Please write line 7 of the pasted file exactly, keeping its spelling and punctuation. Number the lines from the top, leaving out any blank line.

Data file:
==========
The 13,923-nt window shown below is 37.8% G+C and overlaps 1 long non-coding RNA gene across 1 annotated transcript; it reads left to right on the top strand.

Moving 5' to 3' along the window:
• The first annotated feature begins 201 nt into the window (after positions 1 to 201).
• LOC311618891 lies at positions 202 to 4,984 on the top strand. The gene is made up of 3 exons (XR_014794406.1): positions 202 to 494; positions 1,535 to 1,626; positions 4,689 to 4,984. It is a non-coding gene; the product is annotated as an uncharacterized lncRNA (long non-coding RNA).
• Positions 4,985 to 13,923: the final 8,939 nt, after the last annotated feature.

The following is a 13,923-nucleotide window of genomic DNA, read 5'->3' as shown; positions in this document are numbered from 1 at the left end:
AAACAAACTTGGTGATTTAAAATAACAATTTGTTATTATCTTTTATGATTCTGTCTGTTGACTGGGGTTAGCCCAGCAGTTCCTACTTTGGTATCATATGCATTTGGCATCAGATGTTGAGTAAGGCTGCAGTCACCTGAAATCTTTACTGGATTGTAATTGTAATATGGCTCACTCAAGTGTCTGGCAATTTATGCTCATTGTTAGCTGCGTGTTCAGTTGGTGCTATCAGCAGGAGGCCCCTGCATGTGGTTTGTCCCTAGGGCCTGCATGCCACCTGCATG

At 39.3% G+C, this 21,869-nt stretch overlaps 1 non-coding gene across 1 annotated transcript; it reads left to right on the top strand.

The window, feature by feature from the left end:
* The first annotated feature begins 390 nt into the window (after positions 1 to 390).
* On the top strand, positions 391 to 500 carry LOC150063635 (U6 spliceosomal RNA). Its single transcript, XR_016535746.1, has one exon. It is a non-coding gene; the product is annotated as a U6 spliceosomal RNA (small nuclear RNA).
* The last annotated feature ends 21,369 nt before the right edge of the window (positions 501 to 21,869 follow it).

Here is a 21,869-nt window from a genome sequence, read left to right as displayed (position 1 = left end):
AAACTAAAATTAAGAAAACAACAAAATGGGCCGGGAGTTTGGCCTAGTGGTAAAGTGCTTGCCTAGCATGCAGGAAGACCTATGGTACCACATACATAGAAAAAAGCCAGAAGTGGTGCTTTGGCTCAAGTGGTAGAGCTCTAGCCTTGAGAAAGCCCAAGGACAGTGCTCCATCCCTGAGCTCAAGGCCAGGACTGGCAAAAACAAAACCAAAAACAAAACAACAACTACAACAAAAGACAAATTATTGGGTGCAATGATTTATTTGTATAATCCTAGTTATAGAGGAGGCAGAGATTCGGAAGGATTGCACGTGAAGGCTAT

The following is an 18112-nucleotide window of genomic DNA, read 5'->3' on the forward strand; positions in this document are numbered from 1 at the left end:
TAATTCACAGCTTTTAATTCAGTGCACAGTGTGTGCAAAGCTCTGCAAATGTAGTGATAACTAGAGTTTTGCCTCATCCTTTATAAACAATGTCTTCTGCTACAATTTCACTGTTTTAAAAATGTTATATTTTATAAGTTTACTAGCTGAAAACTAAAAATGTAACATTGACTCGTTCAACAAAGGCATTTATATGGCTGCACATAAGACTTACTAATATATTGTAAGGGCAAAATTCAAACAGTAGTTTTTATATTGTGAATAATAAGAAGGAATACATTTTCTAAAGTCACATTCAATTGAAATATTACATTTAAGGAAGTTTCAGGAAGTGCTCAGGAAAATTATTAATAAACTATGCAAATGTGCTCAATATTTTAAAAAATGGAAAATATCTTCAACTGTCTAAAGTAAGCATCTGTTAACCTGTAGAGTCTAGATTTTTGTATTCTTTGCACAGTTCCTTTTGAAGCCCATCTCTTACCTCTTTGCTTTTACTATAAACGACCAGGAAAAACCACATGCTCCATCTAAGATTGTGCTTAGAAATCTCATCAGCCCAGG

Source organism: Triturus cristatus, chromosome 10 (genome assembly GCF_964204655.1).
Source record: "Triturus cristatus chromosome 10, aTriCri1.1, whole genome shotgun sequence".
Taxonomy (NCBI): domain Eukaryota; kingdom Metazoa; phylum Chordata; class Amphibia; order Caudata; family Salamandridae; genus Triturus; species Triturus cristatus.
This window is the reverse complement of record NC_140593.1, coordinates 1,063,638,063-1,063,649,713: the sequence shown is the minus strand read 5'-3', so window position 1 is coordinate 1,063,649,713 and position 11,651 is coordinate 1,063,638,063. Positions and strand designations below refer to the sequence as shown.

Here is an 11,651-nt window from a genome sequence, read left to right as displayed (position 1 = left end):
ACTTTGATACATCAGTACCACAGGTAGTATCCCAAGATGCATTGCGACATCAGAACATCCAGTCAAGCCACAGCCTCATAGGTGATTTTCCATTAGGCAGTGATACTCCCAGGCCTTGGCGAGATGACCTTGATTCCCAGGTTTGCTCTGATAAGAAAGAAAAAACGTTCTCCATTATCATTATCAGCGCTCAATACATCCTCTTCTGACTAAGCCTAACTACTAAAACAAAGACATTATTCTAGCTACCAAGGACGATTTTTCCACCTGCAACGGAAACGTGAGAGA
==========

AAACAAACTTGGTGATTTAAAATAACAATTTGTTATTATCTTTTATGATTCTGTCTGTTGACTGGGGTTAGCCCAGCAGTTCCTACTTTGGTATCATATGCATTTGGCATCAGATGTTGAGTAAGGCTGCAGTCACCTGAAATCTTTACTGGATTGTAATTGTAATATGGCTCACTCAAGTGTCTGGCAATTTATGCTCATTGTTAGCTGCGTGTTCAGTTGGTGCTATCAGCAGGAGGCCCCTGCATGTGGTTTGTCCCTAGGGCCTGCATGCCACCTGCATG